In white-ball cricket, Pakistan have held their own and could enjoy the conditions on offer
In the shadow of their Test record – 0-6 since 2010 and 1-10 since the turn of the century – Pakistan’s competitive white-ball performances in South Africa can often go by unnoticed. Under Misbah-ul-Haq‘s captaincy, they were the first subcontinent side to win a bilateral ODI series in the country in 2013-14, and either side of that lost two five-match series only in the deciding game.
Since 2010, Pakistan have a 6-7 win-loss ODI record in South Africa and have won three of six T20Is. As they have often come after the main, disheartening course of a Test series, though, those performances have felt consolatory in nature.
But as on that 2013-14 tour, white-ball cricket is the only game in town, and so Pakistan have arrived no doubt with less baggage than on previous visits. Not having to quarantine the way they did on their last tour, to New Zealand, will help lighten the mood as well: at Centurion’s Irene Country Club, where the team is staying in their biosecure bubble, they were able to enjoy some fishing, led by keen angler and batting coach Younis Khan.
Misbah is here as coach now, having experienced both the lows of Test losses and highs of white-ball wins in the country. He’s not just hoping to win both the ODI and T20I series, but also to kickstart Pakistan’s ODI Super League and push deep with their preparation for the T20 World Cup.
“I think especially with white-ball cricket, the pitches are very good, they’re true pitches, with good bounce and pace and for batters,” he said on Monday. “In white-ball cricket, it is easier to adjust to these conditions and you get good value for shots. Obviously Pakistan has also always had the luxury of good fast bowlers. That is the reason Pakistan has done well here.
“In 2013-14, when we were here, we had Junaid [Khan], [Mohammad] Irfan, then we had youngsters like Bilawal Bhatti and a couple of others. That is the reason why Pakistan like playing here. No doubt South Africa are very good, they know their conditions well. But I think these conditions help Pakistan as a whole, the batsmen especially. And obviously, there’s something psychological as well, when a team has done well here before, it helps moving forward as well to perform.”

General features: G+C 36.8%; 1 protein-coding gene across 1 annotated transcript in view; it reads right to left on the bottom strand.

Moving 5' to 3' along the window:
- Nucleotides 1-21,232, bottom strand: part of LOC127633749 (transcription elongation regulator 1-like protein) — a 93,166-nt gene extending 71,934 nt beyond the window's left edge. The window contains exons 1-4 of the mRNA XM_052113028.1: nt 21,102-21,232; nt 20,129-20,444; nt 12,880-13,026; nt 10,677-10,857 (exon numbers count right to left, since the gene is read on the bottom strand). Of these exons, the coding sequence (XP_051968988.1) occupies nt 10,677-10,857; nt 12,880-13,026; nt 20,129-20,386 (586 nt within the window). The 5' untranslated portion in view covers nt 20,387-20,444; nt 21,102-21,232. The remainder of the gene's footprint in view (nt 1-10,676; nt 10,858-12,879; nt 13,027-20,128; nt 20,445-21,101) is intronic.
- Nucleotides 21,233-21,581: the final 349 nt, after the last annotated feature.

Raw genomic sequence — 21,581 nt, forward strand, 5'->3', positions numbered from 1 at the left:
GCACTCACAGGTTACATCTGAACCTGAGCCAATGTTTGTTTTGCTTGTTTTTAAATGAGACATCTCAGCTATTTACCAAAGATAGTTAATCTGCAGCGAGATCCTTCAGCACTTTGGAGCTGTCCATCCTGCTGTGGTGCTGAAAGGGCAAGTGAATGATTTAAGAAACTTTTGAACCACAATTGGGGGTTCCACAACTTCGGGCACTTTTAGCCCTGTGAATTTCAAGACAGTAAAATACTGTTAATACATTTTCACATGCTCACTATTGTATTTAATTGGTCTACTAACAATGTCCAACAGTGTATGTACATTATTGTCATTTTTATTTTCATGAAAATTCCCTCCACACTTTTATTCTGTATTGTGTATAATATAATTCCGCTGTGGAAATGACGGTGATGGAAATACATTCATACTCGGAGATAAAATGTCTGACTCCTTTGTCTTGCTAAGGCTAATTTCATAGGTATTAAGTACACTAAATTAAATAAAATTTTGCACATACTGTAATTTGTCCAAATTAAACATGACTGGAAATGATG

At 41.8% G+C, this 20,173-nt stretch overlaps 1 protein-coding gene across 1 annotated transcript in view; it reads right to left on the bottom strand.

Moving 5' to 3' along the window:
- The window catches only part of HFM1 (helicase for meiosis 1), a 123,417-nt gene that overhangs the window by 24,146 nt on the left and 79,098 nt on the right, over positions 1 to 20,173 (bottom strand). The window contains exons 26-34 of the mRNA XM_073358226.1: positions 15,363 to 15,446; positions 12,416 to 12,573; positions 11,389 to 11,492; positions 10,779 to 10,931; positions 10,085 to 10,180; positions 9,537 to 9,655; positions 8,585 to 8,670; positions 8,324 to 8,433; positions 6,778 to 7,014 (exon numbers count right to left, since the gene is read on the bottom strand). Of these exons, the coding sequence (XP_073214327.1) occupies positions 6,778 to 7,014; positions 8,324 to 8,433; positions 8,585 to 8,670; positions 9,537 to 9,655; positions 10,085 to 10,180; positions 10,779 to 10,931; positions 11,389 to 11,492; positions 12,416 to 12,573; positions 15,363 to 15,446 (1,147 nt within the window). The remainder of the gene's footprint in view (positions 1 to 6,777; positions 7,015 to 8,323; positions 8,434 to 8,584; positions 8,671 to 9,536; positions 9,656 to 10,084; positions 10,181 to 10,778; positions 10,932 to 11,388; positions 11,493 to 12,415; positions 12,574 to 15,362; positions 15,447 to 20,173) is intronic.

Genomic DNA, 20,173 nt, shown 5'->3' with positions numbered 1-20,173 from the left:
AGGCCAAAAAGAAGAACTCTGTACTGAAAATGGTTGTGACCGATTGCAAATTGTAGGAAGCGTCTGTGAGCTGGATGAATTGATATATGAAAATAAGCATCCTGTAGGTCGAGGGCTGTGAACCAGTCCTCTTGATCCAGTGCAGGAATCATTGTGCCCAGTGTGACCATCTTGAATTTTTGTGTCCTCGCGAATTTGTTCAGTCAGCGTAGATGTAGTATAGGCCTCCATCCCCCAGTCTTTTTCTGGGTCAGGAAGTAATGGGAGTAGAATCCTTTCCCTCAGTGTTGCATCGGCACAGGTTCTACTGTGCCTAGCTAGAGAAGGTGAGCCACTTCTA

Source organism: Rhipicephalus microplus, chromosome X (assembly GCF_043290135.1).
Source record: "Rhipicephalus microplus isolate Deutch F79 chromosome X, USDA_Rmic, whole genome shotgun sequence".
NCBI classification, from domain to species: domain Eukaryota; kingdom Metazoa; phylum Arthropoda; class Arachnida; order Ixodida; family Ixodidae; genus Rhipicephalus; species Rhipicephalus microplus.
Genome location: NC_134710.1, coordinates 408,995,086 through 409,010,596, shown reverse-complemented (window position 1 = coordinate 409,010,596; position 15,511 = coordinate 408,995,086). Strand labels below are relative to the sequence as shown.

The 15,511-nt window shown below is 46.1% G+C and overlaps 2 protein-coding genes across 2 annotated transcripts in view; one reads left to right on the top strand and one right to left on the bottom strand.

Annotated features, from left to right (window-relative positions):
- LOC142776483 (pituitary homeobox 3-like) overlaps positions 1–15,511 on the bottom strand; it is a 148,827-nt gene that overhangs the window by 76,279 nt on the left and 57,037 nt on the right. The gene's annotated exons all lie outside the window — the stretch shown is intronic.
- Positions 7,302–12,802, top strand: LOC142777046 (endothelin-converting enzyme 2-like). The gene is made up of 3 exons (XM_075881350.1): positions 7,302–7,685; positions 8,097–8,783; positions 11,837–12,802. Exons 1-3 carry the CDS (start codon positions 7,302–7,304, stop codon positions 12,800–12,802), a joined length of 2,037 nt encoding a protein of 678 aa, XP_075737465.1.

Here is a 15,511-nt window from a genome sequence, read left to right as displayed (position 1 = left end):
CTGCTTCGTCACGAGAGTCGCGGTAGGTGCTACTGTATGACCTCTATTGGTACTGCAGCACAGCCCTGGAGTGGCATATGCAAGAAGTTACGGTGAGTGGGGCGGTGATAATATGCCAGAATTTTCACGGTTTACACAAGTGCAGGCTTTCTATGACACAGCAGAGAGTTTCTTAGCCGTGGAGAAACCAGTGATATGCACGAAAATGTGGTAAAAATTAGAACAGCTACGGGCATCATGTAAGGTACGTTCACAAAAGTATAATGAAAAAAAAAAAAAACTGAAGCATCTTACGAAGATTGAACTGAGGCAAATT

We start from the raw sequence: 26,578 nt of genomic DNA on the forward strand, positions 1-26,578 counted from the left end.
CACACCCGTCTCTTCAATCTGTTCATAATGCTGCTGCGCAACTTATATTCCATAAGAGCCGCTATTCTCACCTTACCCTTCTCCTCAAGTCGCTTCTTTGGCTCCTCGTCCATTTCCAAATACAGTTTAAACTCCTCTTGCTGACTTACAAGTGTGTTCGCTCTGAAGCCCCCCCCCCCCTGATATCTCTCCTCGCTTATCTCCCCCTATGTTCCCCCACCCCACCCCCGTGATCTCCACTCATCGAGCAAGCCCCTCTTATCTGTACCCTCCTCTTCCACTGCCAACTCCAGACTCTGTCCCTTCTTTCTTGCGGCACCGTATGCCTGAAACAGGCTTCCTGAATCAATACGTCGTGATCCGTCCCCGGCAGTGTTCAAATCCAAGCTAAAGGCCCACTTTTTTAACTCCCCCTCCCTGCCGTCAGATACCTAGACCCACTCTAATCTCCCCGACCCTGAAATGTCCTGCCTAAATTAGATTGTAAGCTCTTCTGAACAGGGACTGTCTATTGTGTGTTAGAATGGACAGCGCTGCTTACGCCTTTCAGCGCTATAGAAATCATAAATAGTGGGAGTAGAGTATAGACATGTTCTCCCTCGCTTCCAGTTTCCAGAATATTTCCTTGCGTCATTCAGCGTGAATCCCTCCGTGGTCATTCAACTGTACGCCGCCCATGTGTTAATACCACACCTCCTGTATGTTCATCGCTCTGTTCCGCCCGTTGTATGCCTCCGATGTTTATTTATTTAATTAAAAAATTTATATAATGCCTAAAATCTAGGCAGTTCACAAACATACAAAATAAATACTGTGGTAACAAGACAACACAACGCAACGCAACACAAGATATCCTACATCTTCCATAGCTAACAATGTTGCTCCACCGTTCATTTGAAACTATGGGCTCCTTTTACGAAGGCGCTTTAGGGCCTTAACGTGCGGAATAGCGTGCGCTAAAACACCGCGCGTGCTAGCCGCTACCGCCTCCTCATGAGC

Pakistan start with the first ODI on Friday in Centurion, and all seven games will be played there or at the Wanderers in Johannesburg. Their record at those two grounds isn’t great – they’ve lost eight out of 12 white-ball games there since the start of 2005 – but Misbah feels the true nature of surfaces there will help his batsmen. ‘If I look back when I used to play, these two wickets at Centurion and Wanderers, I really enjoyed batting on them, the bounce and the pace is very true,’ he said.
“No doubt South Africa are very good, they know their conditions well. But I think these conditions help Pakistan as a whole, the batsmen especially.”
“As a batsman you enjoy that, you get full value for your shots. Previously, in this team, some of the players have played here and performed – Imam [ul-Haq], Babar [Azam], Fakhar [Zaman] was here. These players love that pace and bounce, now [Mohammad] Rizwan is in form, a very good backfoot player. Those previous series and experiences definitely count, they play a role in your confidence as a player and team. When I was playing, suddenly, you just went to a ground where you’ve performed and your confidence level was always different.”
Pakistan have already had a couple of days of training, a bonus given how difficult it had been when they toured New Zealand and had to be in strict isolation with no training for 14 days. South Africa had their own issues this season with the mid-tour cancellation of England’s series earlier, and then Australia pulling out of a visit because of concerns over the pandemic in the country. Misbah was confident, however, of no mishaps this time.
“Both the boards are working very hard especially to keep this series going,” he said. “Players and all coaching staff are keen to just play and move forward. Obviously some measures been taken keeping in view previous series but we are hopeful that if we just look after protocols, especially the players while practising, and take responsibility, I’m pretty sure series will go on. Already we’ve been to England and New Zealand, completed series there and obviously we’d like to do the same here. We’ll do our best to complete this series.”